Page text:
Seeing that he was incapable of making his empire prosperous, Emperor Toghon Temür changed to a person who loved enjoying lives and having fun. He was an excellent engineer and was also good at astrology.
Carved Red Lacquer Plate with Narcissus Pattern of the Yuan Dynasty — The Palace Museum (Photo by Dongmaiying)
Retreating and Ending of the Empire Yuan
In the year 1368, after having carefully read the stars, Emperor Toghon Temür led his Mongolia nobles and army escaped northward, when an uprising army, led by Zhu Yuanzhang, was marching toward his capital city.
This army soon defeated other forces and established the unified Ming Dynasty.
The Yuan Dynasty, however, was ended as a unified regime.
Its royal Golden Family was perished decades later, by General Lan Yu of the Ming Dynasty.
Calligraphy of Scholar Zhao Mengfu (1254 － 1322) — The Palace Museum (Photo by Dongmaiying)
Systems of the Yuan Dynasty
75 million — 90 million — 60 million (beginning — peak — ending)
The central government was only the Department of Imperial Secretariats, which serve as the administrative agency.
Subordinate to the Department of Imperial Secretariats is the Six Ministries:
Ministry of Personnel: Appointment, Assessment, and Removal of Officers
Ministry of Revenue: Household Registration, Finance, and Tax
Ministry of Rites: Ceremony and Education
Ministry of National Defense: Military Affairs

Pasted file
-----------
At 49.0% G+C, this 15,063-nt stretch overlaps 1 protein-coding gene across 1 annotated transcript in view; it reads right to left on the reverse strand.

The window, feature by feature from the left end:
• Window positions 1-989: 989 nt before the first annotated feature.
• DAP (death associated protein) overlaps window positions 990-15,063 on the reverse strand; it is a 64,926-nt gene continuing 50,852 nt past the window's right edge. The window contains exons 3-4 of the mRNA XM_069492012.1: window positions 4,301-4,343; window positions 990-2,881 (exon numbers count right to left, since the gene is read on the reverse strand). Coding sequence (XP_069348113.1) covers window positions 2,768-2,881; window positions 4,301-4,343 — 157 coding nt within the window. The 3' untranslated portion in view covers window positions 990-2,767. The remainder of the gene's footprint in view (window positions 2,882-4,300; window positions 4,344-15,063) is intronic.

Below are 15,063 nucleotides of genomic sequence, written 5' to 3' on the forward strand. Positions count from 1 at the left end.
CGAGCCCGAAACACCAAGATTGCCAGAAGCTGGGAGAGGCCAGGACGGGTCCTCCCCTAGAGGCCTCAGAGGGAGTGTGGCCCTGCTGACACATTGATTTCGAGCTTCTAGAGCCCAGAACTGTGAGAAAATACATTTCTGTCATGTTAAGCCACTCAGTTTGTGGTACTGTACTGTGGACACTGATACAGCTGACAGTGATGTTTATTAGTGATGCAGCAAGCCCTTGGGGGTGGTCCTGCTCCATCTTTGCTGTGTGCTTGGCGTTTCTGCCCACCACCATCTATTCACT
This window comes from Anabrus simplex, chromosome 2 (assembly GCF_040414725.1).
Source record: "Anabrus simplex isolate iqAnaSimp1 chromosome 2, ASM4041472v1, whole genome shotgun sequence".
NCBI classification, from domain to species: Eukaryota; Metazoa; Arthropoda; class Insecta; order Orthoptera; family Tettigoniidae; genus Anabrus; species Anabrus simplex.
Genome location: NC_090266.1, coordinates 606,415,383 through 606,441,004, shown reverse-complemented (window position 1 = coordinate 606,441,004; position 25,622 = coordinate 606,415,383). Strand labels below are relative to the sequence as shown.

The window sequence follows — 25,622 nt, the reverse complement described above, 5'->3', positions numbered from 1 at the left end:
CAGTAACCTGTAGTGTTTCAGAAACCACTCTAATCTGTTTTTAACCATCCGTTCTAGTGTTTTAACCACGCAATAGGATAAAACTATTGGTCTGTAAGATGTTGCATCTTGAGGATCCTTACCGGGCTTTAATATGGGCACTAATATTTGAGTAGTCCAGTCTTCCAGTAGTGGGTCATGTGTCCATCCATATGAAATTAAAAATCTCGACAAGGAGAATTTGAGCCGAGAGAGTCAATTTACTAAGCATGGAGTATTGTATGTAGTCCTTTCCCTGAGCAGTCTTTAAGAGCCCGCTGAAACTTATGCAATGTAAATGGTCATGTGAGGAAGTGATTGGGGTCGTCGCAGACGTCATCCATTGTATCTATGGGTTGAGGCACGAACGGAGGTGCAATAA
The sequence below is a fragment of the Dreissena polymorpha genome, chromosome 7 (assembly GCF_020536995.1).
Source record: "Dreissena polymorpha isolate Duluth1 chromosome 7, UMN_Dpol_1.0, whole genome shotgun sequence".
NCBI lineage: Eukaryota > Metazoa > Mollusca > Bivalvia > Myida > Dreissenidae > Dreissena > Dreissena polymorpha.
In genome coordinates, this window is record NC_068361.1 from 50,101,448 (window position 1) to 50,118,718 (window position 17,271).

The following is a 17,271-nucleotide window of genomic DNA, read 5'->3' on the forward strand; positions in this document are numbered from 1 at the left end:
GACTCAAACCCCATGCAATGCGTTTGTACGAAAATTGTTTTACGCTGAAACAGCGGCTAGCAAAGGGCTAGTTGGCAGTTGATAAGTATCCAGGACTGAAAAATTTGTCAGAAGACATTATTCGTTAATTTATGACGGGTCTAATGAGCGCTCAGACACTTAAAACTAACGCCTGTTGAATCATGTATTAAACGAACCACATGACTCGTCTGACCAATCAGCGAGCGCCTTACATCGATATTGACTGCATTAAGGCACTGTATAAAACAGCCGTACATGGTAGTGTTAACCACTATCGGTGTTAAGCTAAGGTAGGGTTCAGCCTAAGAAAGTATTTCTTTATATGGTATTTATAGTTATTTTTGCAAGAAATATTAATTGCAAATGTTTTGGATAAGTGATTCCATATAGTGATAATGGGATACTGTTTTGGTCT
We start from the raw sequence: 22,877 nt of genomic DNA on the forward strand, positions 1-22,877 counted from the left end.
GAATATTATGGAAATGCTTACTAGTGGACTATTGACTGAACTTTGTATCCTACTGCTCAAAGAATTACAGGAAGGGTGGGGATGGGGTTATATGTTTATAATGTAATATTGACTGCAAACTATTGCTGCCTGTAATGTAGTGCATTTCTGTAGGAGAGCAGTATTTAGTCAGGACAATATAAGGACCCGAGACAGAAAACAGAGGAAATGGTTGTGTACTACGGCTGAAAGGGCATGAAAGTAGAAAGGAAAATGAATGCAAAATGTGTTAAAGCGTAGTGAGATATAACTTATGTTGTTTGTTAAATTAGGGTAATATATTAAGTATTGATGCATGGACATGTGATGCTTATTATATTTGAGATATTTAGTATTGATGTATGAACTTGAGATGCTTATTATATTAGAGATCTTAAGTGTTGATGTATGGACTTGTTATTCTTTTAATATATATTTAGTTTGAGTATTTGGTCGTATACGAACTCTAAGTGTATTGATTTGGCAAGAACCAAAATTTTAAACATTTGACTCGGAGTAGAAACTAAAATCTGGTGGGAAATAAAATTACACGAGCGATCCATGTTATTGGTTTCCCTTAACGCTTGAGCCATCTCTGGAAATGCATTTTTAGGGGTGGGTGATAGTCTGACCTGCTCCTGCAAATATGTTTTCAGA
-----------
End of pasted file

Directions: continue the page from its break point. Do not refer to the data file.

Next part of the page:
Ministry of Justice: Law, Judiciary and Punishment
Ministry of Constructions: Design and Implementation of National Constructions
In the local was the Branch Secretariats, also named as the Province System, which is still used today.
Mountain Shaped Porcelain Shelf of the Yuan Dynasty to Place Writing Brushes — Hangzhou Museum (Photo by Dongmaiying)
Official Selection System:
Hereditary aristocracy and few times of Imperial Examination.
Capitation tax and land tax in the north, while in the south, people paid taxes in farmland products or money in summer and autumn, based on different productions of their land.
Every family also needed to pay a certain amount of money or products (varied in different places), in exchange for being exempt from labor services.
Civilians also had to serve in big construction, transportation, or other military-related industries whenever the royals required them.
All of those taxes also differed based on race; Han people paid the heaviest, while Mongols paid the least.
Banknote and Its Pringting Plate of the Yuan Dynasty — Tokyo Currency Museum (Photo by PHGCOM)
Professional military families were selected and documented, and people had to stick to this as a career from generation to generation.
Those military families need to provide certain numbers of soldiers, and they were exempted from a proportion of taxes. When they were performing military service, they should provide for themselves.
Coexistence of aristocratic, government-owned lands, and private-owned land.
Calendar of Fixing Time (Shoushi Calendar) by Guo Shoujing: a great Astronomy masterpiece, which set that one year includes 365.2425 days.
That is only 26 seconds away from today’s accurate measurement.
Jian Yi (Abridged Armilla) the Instruments to Measure the Position of Celestial Bodies, Invented by Guo Shoujing of the Yuan Dynasty
Exquisite Artifacts of the Yuan Dynasty
Photo by Museum Photographer Dongmaiying